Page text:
Tanned Christ
Antipodean Sickness


Good fuckin’ lord, here is some goddamn bonkers grind from Australia.  Tanned Christ are a quartet with an anxiety-ridden attack that sounds like they’re on the verge of a musical heart attack and hernia that could kill off the entire band without a moment’s notice.  This is not traditional grind, no fuckin’ way Jose in the Napalm Death shirt over there.  The assault and battery on Antipodean Sickness is full of skronk-y noise guitar, drumming that stops and turns on a dime (from jazz beats to straight up blasts), blown lung hardcore vocals, time changes fit for a mental ward and practically zero chances to catch a break or a breath.  If you held a gun to my head and said, “Give me a reference point asshole,” I’d have to say it’s like a mustard gas bomb containing trace elements of Dillinger Escape Plan circa Calculating Infinity, Antigama, Lethargy (from New York), Sulaco, Botch, Today is the Day, Unsane, Cavity and Psyopus.  My math is probably off somewhere but this is some obtuse-angled, Pythagorean mania of the highest order.

“Insolvent Self” makes all that djent stuff seem tame.  There’s a raw punk feel to the band and the recording but this isn’t three-chord d-beat in the least.  This is musical war.  Listening to this is like running through an Olympic marathon and jumping hurdles with a landmine strapped to each foot while juggling live grenades at the same time.  The freeway traffic jam stops n’ starts rarely utilize traditional riffs, instead relying on frenetic noise squalor, high-end guitar abuse and mathematical licks that never slow down or settle on a coherent structure.  It’s like Coltrane’s craziest jazz on acid in the midst of a DIY basement grind festival.  Spitfire hardcore screams rage over the lunacy which is full of stark low-end redirections and drumming that goes from a d-beat to a blast to a schizophrenic jazz pulse faster than you can say, “Christ on a croissant!”  Despite a few endnote, filthy lurches “Global Priest” is like the Am-Rep vein mainlined to monstrosity with crack, speed and crystal meth.  There is ALMOST a groove in this one…the deconstructed riff fragments are somewhat catchy even whenever they’re smothered by a smog blanket of smokestack distortion, throbbing light speed bass lines and hypertension blasts.  If you have any sort of heart issue, I wouldn’t recommend listening to this song or anything on the album in general.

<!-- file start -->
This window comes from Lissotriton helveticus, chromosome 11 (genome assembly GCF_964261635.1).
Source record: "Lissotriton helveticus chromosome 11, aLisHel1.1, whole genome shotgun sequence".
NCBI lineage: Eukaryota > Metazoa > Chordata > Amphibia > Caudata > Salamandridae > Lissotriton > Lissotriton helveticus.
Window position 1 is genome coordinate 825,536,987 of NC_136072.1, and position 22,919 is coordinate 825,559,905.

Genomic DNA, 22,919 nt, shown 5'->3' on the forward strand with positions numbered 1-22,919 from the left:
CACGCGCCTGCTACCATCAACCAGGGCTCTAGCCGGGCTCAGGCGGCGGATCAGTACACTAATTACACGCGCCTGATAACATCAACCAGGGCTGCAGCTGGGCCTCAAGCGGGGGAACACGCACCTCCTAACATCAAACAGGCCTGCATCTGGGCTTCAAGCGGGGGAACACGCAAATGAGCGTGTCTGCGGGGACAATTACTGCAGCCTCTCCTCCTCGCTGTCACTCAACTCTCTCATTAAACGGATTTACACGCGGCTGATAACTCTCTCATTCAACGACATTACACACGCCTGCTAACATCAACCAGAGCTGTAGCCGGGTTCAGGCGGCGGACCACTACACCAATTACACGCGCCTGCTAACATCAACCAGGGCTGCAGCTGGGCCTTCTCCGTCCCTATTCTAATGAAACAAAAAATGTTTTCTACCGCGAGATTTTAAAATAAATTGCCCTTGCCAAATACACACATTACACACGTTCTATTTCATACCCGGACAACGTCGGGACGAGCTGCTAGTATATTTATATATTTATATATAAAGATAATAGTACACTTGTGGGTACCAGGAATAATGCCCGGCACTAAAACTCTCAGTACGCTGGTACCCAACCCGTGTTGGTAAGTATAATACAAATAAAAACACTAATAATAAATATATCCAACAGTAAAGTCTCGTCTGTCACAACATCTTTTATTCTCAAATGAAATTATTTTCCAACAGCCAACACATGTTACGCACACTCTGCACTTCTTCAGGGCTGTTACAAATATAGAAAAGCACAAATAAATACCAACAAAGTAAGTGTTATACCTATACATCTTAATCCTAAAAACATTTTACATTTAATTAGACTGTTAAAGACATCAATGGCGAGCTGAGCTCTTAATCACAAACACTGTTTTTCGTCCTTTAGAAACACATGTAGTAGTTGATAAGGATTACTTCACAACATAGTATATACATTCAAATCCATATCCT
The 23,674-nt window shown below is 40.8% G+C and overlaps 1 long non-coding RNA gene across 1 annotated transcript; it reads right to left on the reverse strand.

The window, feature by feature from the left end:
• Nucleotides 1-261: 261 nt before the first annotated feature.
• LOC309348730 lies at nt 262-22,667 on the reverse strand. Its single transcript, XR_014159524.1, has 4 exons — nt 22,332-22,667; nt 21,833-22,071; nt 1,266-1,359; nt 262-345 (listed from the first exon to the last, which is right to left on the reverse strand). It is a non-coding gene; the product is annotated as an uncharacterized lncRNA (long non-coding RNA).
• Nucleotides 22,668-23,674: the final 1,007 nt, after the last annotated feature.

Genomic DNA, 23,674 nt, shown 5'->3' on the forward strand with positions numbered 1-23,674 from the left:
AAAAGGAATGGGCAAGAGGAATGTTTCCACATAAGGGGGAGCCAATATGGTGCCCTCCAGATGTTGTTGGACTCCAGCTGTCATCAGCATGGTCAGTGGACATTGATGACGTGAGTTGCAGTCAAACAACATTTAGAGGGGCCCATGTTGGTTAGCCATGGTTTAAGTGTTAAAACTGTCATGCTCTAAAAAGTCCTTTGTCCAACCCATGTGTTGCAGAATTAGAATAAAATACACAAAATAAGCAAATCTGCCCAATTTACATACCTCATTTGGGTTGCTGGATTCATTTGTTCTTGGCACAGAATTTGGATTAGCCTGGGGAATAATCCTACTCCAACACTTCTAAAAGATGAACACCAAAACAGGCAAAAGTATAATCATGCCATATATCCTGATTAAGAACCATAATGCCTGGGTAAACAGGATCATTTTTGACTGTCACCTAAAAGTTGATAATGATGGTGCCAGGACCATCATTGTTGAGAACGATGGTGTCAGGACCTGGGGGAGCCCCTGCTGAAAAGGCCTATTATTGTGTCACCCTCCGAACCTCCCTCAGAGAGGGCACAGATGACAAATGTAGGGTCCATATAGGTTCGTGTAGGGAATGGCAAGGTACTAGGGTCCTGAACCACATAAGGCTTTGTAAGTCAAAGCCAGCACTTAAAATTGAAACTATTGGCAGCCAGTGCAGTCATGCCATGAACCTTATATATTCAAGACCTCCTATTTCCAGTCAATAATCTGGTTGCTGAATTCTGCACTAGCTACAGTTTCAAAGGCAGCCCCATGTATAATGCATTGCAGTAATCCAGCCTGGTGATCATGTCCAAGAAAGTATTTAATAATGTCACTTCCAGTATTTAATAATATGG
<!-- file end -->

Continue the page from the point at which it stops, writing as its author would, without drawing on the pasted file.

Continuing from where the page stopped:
The furious, God killin’ exhilaration of “Street Change” toys with being a tangible punk song, yet the serpentine guitar twists get faster, meaner, nastier and more out of control by the second until the entire song collapses into free-form noise-grind excruciation that takes the concept of “music” behind the barn and shoots it in the head with a nailgun for good measure.  To my ears, this makes Botch sound friendly and welcoming.  The title track is reigned in with a bludgeoning bass groove and is the about the closest Tanned Christ come to actual structure on the entire album.  Don’t get me wrong it’s still fuckin’ mental…there’s just a fully-formed, NYC lurch happening as transposed by skilled Aussie grindfreaks.  Take Today is the Day’s toppling, constant climactic approach on Willpower and distill it down into a burly sludge/doom groove and you’ll have the feedback-blasted, riff-heavy vomitation of “No Love Ever.”  The bass is fatter than a Christmas hog and the guitars mire out one rotten meat riff after another.  There’s enough feedback on hand to give Cavity’s early work a serious run for its money and the effect of Tanned Christ’s madness slowed down has a lasting, nightmarish impact.  “The Call of the Meat” is another spray of armor-piercing grind that mutates into trippy, cryptic noise-rock with hellish guitar textures in the second half that certainly tip the hat to Reverend Steve Austin’s method of decimation.  Again, the gorgeous buttery bass tonality holds this barely coherent mincing together with plummeting groove and intricately clean playing.  “Abscond” follows a similar template with its first half being a retching tech-grind experience that soon goes into sustained, drawn-out noise scrapes that would have been perfectly at home on either, Scattered, Smothered and Covered or Temple of the Morning Star.